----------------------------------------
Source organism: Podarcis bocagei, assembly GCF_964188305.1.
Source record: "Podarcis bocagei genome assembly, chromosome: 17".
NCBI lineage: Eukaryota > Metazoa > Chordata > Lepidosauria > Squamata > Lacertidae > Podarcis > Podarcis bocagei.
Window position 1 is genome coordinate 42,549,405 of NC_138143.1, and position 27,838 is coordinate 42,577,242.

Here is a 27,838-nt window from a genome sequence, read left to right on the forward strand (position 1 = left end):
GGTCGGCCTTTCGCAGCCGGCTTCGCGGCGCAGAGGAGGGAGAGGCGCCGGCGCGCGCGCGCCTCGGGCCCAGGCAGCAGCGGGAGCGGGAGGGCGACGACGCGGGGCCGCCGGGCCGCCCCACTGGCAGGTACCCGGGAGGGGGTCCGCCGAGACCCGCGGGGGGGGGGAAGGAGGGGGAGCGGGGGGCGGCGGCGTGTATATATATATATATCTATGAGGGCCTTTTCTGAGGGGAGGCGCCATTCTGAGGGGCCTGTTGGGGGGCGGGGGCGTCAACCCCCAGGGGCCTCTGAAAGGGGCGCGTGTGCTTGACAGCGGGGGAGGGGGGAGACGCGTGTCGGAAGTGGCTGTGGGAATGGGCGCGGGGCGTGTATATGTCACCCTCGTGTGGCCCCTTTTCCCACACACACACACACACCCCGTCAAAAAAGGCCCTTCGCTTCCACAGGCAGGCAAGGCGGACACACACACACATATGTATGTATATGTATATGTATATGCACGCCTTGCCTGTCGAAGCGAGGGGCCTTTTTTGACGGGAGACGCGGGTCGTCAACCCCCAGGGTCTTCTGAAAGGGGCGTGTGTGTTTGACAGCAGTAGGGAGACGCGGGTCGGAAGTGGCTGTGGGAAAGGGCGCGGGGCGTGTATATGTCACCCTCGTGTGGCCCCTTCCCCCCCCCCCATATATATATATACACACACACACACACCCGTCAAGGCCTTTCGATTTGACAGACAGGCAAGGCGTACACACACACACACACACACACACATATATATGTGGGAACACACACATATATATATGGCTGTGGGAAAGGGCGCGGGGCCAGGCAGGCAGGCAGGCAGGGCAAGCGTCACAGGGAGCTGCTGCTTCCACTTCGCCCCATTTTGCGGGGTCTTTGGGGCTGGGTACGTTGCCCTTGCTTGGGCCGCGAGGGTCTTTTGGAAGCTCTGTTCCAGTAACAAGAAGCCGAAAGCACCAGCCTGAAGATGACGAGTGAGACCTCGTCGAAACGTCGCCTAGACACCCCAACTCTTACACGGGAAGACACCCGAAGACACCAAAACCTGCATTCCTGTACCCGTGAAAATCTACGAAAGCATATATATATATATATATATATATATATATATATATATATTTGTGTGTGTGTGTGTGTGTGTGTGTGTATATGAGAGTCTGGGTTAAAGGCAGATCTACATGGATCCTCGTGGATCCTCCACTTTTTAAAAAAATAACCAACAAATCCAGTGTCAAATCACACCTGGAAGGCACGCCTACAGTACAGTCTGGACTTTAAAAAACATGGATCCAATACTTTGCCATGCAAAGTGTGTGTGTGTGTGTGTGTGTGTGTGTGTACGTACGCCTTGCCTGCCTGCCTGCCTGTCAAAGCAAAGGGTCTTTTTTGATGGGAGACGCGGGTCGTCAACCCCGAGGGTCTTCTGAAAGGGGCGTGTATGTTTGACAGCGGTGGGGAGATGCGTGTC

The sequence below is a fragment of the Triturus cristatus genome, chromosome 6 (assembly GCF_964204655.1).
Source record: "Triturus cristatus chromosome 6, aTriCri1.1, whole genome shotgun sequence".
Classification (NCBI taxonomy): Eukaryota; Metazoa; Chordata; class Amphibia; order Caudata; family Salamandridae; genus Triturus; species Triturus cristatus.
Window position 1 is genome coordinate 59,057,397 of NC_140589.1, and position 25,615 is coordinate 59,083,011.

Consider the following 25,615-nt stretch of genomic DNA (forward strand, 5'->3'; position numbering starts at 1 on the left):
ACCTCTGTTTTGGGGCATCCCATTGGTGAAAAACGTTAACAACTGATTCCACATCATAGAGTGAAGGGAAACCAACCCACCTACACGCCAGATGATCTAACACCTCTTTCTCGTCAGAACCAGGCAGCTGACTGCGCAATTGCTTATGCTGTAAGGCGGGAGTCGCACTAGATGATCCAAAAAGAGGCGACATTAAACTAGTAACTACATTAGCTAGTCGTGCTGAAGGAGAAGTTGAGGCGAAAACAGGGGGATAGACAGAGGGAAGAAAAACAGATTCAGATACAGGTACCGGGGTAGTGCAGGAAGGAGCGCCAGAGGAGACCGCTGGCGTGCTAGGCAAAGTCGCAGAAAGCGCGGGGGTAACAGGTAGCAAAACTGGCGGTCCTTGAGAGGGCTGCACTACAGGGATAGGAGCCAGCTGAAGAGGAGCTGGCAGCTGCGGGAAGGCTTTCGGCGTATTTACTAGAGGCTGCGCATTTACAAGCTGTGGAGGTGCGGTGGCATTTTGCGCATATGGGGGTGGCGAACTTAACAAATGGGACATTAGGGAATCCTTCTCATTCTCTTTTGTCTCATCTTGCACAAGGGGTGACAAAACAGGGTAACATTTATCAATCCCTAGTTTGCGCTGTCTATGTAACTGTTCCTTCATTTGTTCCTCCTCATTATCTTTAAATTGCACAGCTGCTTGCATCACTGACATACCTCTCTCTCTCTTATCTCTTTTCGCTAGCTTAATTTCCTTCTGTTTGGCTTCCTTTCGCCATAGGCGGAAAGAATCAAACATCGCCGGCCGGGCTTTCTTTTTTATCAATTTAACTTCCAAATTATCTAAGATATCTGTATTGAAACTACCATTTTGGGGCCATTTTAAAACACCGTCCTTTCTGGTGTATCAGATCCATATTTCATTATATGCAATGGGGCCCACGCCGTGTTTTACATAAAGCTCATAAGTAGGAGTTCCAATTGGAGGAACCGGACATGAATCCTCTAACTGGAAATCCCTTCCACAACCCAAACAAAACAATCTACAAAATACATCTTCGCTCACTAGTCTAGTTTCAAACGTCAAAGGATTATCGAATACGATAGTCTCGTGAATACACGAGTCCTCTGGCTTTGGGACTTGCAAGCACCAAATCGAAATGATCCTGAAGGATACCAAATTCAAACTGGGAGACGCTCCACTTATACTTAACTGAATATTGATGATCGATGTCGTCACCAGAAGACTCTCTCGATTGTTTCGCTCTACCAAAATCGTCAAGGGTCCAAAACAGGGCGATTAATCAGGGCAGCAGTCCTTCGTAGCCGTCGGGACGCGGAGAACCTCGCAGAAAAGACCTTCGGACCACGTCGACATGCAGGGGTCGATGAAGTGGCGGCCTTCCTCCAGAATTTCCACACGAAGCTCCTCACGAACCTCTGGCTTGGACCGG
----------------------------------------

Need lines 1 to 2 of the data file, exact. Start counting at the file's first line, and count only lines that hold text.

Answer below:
Source organism: Podarcis bocagei, assembly GCF_964188305.1.
Source record: "Podarcis bocagei genome assembly, chromosome: 17".